The main point of this post is to praise to the hilt an RV service center called Pop’s Truck and RV Center in Aztec, NM. I can’t remember the last time I needed tech service of any kind where I felt so genuinely well taken care and confident in the team and their work. If you’re ever in Durango and need RV service, call Pop’s first! they’re not close, but they’re awesome. The full story is below…
Propane. So ubiquitous, so bbq, so convenient, such a health risk if it’s leaking into your travel trailer. Since night 1 on a side street in Flagstaff on my way to Silverton, I’ve been awakened – or awaking – with headaches ranging from meh to hours-long migraines, including that night in Flag beginning at 2am.
I didn’t connect the headaches with propane until a couple of days later. My head was swimming, and still is, with everything about this new existence and the headaches were just another fact of life for the moment. Then I sniffed around the stovetop and eventually down at the floor where the furnace is installed. Propane?
I’ll be writing quite a bit about my experience with the customer service team at the manufacturer of my rig (that’s right, I’m already calling it a rig) but will wait until the first chapter of the story is complete. I’ll also be writing about my personal assessment of the past, present and future of the RV industry and its customer base. Some of that will be published in the next 24 hours or so.
In the meantime, I’ve spent much of the past two days trying to get a mobile RV service person to evaluate my propane issue as well as a refrigerator issue that turned out to be related. The first open appointment at the only Durango RV dealership and service center is late November. With a nudge from my manufacturer’s CS person, they were willing to do a basic ‘drop test’ (pressure test) to determine whether or not the system was running optimally, but for anything other than grabbing a wrench and tightening a loose fitting, I’d have to come back in…late November.
All calls to potential mobile service options either went unanswered or they were already overbooked. Suffering from yet another migraine this morning, I made the hard decision to prep (30-45 minutes) and hitch up (30-45 minutes) the trailer and drive over to the dealer if only for the possibility that I’ll have 100% confirmation of a leak. I told them I’d be there at 1pm. They said I’d have to wait however long it took for a technician with a moment of down time to deal with me. Could have been hours.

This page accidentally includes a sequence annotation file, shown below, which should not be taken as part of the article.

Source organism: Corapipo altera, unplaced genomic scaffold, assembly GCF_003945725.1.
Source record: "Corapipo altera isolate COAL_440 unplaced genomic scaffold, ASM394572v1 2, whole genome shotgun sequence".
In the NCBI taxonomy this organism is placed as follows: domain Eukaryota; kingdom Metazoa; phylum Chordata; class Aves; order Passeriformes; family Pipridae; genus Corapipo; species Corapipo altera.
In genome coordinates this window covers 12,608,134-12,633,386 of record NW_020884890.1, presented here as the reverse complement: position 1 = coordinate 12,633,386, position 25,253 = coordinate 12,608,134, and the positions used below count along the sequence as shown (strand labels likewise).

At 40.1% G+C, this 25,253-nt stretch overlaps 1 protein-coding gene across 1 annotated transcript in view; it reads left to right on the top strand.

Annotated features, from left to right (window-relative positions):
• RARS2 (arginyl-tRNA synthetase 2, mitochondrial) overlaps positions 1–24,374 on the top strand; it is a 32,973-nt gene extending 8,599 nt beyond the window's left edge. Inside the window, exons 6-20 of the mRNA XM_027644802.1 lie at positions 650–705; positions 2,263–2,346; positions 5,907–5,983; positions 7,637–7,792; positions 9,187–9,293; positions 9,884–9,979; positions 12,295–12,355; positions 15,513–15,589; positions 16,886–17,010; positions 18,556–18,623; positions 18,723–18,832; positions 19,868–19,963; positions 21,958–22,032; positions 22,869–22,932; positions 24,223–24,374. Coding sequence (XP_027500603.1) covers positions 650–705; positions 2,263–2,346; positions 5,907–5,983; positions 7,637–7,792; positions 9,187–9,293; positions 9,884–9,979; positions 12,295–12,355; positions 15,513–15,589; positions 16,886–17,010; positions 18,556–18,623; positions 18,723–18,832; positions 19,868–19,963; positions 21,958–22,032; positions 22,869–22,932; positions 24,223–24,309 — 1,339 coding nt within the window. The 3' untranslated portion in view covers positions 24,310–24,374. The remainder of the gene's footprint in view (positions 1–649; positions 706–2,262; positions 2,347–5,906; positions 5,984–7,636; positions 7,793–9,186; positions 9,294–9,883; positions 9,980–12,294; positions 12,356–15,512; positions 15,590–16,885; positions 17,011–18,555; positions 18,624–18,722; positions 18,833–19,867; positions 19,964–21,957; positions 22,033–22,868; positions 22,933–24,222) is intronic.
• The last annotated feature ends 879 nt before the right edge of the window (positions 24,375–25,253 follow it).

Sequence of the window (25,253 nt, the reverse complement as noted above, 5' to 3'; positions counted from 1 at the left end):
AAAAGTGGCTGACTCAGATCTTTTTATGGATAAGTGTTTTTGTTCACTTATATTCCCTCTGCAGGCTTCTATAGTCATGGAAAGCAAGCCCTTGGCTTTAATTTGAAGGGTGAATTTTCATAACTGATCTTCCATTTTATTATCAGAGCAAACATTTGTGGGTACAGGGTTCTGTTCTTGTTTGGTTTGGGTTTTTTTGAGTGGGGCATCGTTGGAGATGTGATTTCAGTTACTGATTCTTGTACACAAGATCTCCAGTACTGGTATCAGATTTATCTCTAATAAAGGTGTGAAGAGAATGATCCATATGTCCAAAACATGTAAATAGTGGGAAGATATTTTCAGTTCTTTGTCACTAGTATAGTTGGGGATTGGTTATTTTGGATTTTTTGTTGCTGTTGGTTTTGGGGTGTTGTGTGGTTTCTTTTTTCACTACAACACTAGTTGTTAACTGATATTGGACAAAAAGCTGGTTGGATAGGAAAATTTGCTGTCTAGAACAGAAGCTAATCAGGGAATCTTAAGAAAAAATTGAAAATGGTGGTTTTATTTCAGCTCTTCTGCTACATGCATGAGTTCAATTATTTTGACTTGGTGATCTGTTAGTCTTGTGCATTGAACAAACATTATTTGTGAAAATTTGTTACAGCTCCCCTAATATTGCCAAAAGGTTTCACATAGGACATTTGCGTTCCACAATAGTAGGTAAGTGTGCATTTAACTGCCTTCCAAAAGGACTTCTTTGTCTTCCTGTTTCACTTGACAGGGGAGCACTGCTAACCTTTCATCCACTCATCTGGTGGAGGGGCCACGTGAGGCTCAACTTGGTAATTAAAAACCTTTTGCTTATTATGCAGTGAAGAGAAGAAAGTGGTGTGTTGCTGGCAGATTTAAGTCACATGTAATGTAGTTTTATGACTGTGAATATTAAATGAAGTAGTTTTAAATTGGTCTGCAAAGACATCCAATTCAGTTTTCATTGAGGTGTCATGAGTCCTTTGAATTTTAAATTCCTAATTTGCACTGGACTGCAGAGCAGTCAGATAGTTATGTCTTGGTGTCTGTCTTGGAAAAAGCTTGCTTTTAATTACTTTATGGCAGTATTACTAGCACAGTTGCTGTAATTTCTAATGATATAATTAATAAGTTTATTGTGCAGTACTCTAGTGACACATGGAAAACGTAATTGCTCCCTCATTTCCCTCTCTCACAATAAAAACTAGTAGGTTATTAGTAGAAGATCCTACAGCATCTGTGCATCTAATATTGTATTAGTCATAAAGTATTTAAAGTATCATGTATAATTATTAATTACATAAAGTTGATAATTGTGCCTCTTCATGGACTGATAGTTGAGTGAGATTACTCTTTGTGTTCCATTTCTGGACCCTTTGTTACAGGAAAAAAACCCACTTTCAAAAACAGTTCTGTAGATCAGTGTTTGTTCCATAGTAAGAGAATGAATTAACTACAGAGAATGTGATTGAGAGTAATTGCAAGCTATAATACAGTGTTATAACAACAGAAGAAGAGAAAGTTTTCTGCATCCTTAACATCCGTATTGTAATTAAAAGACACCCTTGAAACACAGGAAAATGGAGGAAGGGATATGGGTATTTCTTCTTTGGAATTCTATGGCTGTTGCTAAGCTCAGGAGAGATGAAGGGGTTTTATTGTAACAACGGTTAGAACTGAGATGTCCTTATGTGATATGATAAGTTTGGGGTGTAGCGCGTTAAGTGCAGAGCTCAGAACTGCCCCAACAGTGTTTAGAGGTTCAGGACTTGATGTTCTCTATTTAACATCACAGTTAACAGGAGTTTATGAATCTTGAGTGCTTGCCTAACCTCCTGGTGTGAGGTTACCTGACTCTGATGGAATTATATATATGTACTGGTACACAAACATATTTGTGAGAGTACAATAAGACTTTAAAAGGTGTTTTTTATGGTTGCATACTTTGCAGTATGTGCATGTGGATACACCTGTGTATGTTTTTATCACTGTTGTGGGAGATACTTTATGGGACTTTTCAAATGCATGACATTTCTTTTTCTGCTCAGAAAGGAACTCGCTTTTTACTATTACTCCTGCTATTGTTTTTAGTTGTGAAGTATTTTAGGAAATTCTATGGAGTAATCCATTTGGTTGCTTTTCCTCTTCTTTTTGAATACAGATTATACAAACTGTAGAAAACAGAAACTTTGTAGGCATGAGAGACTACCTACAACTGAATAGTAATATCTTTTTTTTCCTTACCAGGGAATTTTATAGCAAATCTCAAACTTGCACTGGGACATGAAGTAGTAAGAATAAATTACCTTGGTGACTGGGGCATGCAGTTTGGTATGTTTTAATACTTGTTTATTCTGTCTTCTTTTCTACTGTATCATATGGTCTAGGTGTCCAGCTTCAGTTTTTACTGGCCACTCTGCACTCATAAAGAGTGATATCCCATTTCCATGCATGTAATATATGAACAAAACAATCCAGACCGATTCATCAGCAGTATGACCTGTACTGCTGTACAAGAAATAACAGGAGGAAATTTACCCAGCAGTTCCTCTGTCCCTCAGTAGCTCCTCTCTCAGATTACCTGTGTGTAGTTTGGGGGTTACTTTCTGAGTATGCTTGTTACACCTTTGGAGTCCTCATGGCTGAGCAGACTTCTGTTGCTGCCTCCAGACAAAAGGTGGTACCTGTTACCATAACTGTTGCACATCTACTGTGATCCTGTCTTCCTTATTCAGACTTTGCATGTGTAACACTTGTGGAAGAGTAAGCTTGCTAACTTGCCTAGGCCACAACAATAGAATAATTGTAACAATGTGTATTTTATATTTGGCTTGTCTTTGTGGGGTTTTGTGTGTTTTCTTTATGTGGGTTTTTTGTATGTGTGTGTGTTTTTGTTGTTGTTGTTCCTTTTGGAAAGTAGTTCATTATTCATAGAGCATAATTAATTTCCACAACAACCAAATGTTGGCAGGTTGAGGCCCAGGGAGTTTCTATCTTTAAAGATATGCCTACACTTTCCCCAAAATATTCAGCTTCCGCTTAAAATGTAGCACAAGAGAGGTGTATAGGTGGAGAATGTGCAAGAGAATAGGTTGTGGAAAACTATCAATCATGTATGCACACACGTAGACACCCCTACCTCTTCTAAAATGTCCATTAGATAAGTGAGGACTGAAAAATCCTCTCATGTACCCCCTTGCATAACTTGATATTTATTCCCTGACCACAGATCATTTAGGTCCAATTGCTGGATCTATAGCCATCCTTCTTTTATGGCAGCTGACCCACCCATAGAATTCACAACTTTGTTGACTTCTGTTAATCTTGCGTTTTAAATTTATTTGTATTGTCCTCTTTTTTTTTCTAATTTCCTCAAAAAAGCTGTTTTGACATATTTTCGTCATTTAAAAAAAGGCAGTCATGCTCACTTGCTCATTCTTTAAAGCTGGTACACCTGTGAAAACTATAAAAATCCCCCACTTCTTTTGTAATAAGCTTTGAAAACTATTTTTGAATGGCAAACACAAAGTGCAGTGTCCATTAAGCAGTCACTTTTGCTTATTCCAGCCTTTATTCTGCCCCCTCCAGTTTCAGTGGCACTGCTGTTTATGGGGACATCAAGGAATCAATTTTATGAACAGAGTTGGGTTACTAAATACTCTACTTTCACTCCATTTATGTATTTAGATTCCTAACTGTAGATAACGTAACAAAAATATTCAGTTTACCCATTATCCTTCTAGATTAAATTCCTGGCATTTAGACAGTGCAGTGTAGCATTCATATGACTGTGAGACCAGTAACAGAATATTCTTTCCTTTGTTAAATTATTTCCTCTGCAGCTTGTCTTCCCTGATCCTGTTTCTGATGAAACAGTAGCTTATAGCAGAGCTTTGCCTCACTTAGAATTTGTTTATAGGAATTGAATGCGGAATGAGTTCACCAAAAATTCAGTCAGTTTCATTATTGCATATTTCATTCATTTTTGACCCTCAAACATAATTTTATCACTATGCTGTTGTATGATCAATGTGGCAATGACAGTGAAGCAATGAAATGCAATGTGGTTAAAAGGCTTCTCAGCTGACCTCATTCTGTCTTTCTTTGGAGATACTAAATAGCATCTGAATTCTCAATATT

I walked over to the campground office to let them know I’d be deserting my spot for a few hours to deal with this service issue. I briefly told them my sad story and they handed me a flyer for Pop’s Truck and RV Center, 35 miles down the road in Aztec, NM. They explained that they did mobile service and that several of their guests had used them recently.
I called Pop’s and spoke to Wendy. I tried for a mobile service call but Wendy wasn’t entirely sure the tech would make it to me because Thursday’s not usually a mobile day and even though a tech was in the field, he had a wedding to go to and might not be able to make it to Durango. Plus it would be three times more expensive for mobile than local. (It’s a was a warranty thing, but still.) And if I drove over, Wendy confirmed that the techs would make time for me and could also check out the fridge which won’t work on propane, which is critical for off-the-grid operation. 90 minutes or so later I was at Pop’s.
Anthony very efficiently and cordially got me signed in and set me up in Pop’s Lounge – a comfortable trailer – where I did some work and made a call or two. Two to three hours later, Anthony, Sean and Casey rolled up to the Lounge and gave me a very detailed report of their findings. Not a propane leak per se, but all propane-related. Simply put: (A) the propane tanks’ regulator needs replacing. It pressure-tested low to the point that it was causing the fridge to keep trying and failing to light, probably causing propane or propane-like odor (B) the regulator may have been fouled by the propane tanks which were not properly purged before first use which allowed oil to foul the regulator which may be why the regulator failed in the first place and (C) there is a design flaw in the trailer. The exhaust for the furnace is just below the exhaust for the cooktop so that some furnace exhaust is very possibly seeping into the trailer via that route.
Pop’s is out of regulators. They’re coming out to me on Wednesday to do that install. In the meantime, they’re saying don’t use the tanks until they’re purged or it all could happen again. I had hoped to do this today but I have air bags being installed on my truck today in Durango to prop up the back suspension for a smoother tow experience. For correct and complete purging, Pop’s recommends a place in Bloomfield, NM, nearly 50 miles from the campsite. If the airbags are installed by early enough today, I’ll drop the tanks in Bloomfield late in the day and pick them up Monday. Otherwise, Monday for Tuesday.
Fingers crossed, once I’m back in the Phoenix area mid October to deal with the original and thorniest issue of getting the AC working as promised off the solar system, all the rest of this will be a faintly skunky memory.
And it’s only the beginning of week two 🙂
(Much more to come about the AC situation. Oish.)